The blackberries were out along the hedgerows and we ate them on our ride along the bridlepath to the downs, scattering rabbit kits beneath the horses hooves. There’d been a stretch of unbelievable weather in the south of England and the sky was blue and cloudless, the ground was dry and fast and the horses were fresh and pleased to be out for a hack. James, the defacto leader in the absence of the big boss, led us at a brisk trot along the sand gallops, and while the horses were fresh, they were well behaved, moving along quickly but obediently. I followed his instruction to push A.G up into the bit and suddenly found myself moving along in the most beautiful, floating collected trot, the red gelding framing up and carrying himself almost imperiously, pridefully. Still moving along at a quick trot, James calls out, “We’ll just go for a quick canter up the hill then, shall we?”

The Downs, in addition to the famous racetrack and the miles and miles of sand gallops, features woodlands with bridle-paths, and acres of undulating hills that look out over the English countryside. From one viewpoint, you can see all the way to London, the London Eye on the South Bank evident on the horizon. There is one hill smack in the center that has a long, gradual incline that we often used for conditioning, going for a long, slow canter up the verdant greenery until, upon cresting, an excellent view of the grandstand and the track comes into view. I had breezed a good many horses up that hill, but nobody at all was supposed to take A.G out beyond a trot, lest they lose control of him, or, worse, his owner did when he took it upon himself to go for a run at a later date. “It’s just like a little picnic,” James called back, breaking Dickie into a shambling canter. “Sit back and relax!”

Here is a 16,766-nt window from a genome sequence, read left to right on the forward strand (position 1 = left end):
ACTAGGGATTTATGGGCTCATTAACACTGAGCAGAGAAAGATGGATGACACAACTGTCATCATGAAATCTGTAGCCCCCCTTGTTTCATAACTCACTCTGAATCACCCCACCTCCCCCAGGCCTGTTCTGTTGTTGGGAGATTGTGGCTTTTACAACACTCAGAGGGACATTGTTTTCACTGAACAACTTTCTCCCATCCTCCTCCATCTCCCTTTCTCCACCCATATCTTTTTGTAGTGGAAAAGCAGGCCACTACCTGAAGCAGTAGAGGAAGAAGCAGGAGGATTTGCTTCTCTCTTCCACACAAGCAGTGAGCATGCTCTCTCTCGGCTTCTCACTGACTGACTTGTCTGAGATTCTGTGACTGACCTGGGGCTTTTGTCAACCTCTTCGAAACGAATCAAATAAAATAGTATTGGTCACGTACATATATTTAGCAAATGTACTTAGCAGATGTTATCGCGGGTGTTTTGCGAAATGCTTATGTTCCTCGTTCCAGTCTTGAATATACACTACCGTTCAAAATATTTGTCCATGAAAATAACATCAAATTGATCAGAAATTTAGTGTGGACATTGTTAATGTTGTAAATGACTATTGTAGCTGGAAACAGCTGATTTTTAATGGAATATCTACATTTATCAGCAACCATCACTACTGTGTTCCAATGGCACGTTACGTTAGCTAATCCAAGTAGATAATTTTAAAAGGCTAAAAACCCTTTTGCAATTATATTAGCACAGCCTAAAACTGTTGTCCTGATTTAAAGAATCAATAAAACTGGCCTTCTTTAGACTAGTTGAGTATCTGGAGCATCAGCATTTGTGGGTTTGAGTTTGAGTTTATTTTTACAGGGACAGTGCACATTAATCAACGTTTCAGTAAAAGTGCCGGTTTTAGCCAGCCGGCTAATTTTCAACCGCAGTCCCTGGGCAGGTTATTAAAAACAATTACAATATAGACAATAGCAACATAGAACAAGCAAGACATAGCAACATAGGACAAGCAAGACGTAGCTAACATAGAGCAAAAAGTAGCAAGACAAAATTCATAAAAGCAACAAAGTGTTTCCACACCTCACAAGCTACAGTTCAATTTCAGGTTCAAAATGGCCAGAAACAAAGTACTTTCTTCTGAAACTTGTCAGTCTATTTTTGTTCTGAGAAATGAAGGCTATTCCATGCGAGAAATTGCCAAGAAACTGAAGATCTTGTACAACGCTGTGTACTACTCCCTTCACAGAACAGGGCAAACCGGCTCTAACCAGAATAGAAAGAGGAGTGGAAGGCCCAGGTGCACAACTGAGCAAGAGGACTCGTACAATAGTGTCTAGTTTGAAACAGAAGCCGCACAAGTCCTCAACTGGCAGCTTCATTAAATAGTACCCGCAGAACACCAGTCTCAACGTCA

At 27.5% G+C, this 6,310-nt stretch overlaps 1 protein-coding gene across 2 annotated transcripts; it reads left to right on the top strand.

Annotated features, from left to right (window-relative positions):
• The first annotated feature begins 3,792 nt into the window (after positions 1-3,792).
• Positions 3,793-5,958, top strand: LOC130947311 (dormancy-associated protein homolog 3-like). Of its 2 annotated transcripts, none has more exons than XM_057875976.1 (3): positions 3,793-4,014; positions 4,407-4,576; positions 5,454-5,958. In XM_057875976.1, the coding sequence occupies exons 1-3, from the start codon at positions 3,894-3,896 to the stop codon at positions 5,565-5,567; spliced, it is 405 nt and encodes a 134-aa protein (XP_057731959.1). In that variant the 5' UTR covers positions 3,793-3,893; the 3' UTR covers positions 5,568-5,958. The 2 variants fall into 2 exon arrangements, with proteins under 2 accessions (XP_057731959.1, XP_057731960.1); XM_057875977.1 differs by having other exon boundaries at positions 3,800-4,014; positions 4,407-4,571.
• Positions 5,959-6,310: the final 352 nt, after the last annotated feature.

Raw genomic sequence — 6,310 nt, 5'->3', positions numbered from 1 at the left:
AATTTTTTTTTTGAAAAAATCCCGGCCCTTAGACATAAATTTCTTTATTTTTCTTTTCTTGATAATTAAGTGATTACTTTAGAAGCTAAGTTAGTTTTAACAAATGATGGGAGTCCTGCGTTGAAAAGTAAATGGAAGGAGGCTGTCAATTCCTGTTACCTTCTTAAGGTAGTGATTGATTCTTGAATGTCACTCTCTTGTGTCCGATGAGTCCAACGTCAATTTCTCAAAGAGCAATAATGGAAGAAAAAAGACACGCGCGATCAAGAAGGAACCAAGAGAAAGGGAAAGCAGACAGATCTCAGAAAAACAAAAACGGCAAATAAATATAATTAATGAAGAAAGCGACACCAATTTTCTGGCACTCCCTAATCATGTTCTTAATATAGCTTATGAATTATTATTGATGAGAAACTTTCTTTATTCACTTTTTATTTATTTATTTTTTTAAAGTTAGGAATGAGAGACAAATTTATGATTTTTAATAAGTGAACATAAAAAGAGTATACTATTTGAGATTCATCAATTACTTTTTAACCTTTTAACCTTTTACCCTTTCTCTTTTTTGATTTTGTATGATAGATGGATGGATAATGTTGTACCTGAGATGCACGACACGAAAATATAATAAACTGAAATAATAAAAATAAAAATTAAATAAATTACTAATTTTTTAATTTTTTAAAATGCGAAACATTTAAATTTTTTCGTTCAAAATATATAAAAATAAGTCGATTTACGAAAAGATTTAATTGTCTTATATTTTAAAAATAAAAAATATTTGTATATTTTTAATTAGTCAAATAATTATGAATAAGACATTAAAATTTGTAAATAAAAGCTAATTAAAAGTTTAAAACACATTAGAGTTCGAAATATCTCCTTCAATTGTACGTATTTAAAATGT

And in a heartbeat, A.G eased into a quick, controlled canter. I could hear my blood rushing in my head, as, seamlessly, I eased into jockey position. The line between my hands and the bit became electric and supple, the quiet contact established, hands moving in stereo with the muscular pitch and yaw of the canter that was easing toward a gallop. My body was out of the saddle, perched over the tiny and constantly shifting center of gravity of the galloping horse below me, weight balanced entirely on the ball of my foot that rested along the thin strip of metal stirrup. My weight sunk into my heels and there I balanced above the surge of muscle and blood and flesh and will that is a galloping horse. James glanced back over his shoulder and laughed out loud at the joy evident in my face, the perfect harmonious mechanical wonder of a Thoroughbred doing what it loves to do, the fat cob galloping up the hill behind us and trying to keep up, and as we crested the hill and settled our bums back into our saddles, our horses came right back to a collected trot without argument.

I dream of this, sometimes; the moment where, without asking, the horse knew my mind, and the noise of the world became hoofbeats and blood and the breathing of horses, as we stole a gallop on a day without rain.